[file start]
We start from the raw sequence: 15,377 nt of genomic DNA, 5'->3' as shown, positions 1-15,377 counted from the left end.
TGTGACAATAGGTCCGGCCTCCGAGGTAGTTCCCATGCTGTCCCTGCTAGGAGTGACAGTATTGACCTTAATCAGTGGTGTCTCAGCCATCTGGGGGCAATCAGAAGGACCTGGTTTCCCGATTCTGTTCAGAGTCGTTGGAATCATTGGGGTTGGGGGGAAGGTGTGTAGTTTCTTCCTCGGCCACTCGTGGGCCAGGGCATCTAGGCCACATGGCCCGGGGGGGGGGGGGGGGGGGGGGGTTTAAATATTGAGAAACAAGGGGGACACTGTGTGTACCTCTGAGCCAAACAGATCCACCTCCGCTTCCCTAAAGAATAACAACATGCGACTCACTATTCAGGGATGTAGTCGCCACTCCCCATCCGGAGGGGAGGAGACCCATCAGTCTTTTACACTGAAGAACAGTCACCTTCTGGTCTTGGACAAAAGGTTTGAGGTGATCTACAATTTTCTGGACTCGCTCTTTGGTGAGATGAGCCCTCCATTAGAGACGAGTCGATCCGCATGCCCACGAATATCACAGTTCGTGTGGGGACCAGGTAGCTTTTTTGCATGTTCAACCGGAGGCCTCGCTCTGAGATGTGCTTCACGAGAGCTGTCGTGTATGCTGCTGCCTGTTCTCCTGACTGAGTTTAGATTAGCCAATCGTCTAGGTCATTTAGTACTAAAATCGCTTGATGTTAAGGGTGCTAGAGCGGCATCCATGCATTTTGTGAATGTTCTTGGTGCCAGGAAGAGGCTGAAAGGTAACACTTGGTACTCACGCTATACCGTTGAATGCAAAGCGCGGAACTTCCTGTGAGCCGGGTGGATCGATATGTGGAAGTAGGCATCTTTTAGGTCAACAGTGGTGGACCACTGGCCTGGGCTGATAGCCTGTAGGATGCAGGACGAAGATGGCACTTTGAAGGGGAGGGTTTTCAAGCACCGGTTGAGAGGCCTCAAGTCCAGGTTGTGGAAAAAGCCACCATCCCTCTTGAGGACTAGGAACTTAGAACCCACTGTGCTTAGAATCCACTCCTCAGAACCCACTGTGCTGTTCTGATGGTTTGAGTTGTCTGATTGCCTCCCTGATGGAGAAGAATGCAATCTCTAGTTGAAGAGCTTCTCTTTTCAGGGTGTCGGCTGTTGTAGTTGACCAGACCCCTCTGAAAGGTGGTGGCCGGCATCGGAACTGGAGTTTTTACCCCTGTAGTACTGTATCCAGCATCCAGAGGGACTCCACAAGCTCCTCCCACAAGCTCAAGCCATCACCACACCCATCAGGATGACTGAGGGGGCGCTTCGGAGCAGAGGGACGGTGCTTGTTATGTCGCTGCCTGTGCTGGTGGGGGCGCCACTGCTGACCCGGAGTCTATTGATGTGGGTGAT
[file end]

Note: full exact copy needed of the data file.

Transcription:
We start from the raw sequence: 15,377 nt of genomic DNA, 5'->3' as shown, positions 1-15,377 counted from the left end.
TGTGACAATAGGTCCGGCCTCCGAGGTAGTTCCCATGCTGTCCCTGCTAGGAGTGACAGTATTGACCTTAATCAGTGGTGTCTCAGCCATCTGGGGGCAATCAGAAGGACCTGGTTTCCCGATTCTGTTCAGAGTCGTTGGAATCATTGGGGTTGGGGGGAAGGTGTGTAGTTTCTTCCTCGGCCACTCGTGGGCCAGGGCATCTAGGCCACATGGCCCGGGGGGGGGGGGGGGGGGGGGGGTTTAAATATTGAGAAACAAGGGGGACACTGTGTGTACCTCTGAGCCAAACAGATCCACCTCCGCTTCCCTAAAGAATAACAACATGCGACTCACTATTCAGGGATGTAGTCGCCACTCCCCATCCGGAGGGGAGGAGACCCATCAGTCTTTTACACTGAAGAACAGTCACCTTCTGGTCTTGGACAAAAGGTTTGAGGTGATCTACAATTTTCTGGACTCGCTCTTTGGTGAGATGAGCCCTCCATTAGAGACGAGTCGATCCGCATGCCCACGAATATCACAGTTCGTGTGGGGACCAGGTAGCTTTTTTGCATGTTCAACCGGAGGCCTCGCTCTGAGATGTGCTTCACGAGAGCTGTCGTGTATGCTGCTGCCTGTTCTCCTGACTGAGTTTAGATTAGCCAATCGTCTAGGTCATTTAGTACTAAAATCGCTTGATGTTAAGGGTGCTAGAGCGGCATCCATGCATTTTGTGAATGTTCTTGGTGCCAGGAAGAGGCTGAAAGGTAACACTTGGTACTCACGCTATACCGTTGAATGCAAAGCGCGGAACTTCCTGTGAGCCGGGTGGATCGATATGTGGAAGTAGGCATCTTTTAGGTCAACAGTGGTGGACCACTGGCCTGGGCTGATAGCCTGTAGGATGCAGGACGAAGATGGCACTTTGAAGGGGAGGGTTTTCAAGCACCGGTTGAGAGGCCTCAAGTCCAGGTTGTGGAAAAAGCCACCATCCCTCTTGAGGACTAGGAACTTAGAACCCACTGTGCTTAGAATCCACTCCTCAGAACCCACTGTGCTGTTCTGATGGTTTGAGTTGTCTGATTGCCTCCCTGATGGAGAAGAATGCAATCTCTAGTTGAAGAGCTTCTCTTTTCAGGGTGTCGGCTGTTGTAGTTGACCAGACCCCTCTGAAAGGTGGTGGCCGGCATCGGAACTGGAGTTTTTACCCCTGTAGTACTGTATCCAGCATCCAGAGGGACTCCACAAGCTCCTCCCACAAGCTCAAGCCATCACCACACCCATCAGGATGACTGAGGGGGCGCTTCGGAGCAGAGGGACGGTGCTTGTTATGTCGCTGCCTGTGCTGGTGGGGGCGCCACTGCTGACCCGGAGTCTATTGATGTGGGTGAT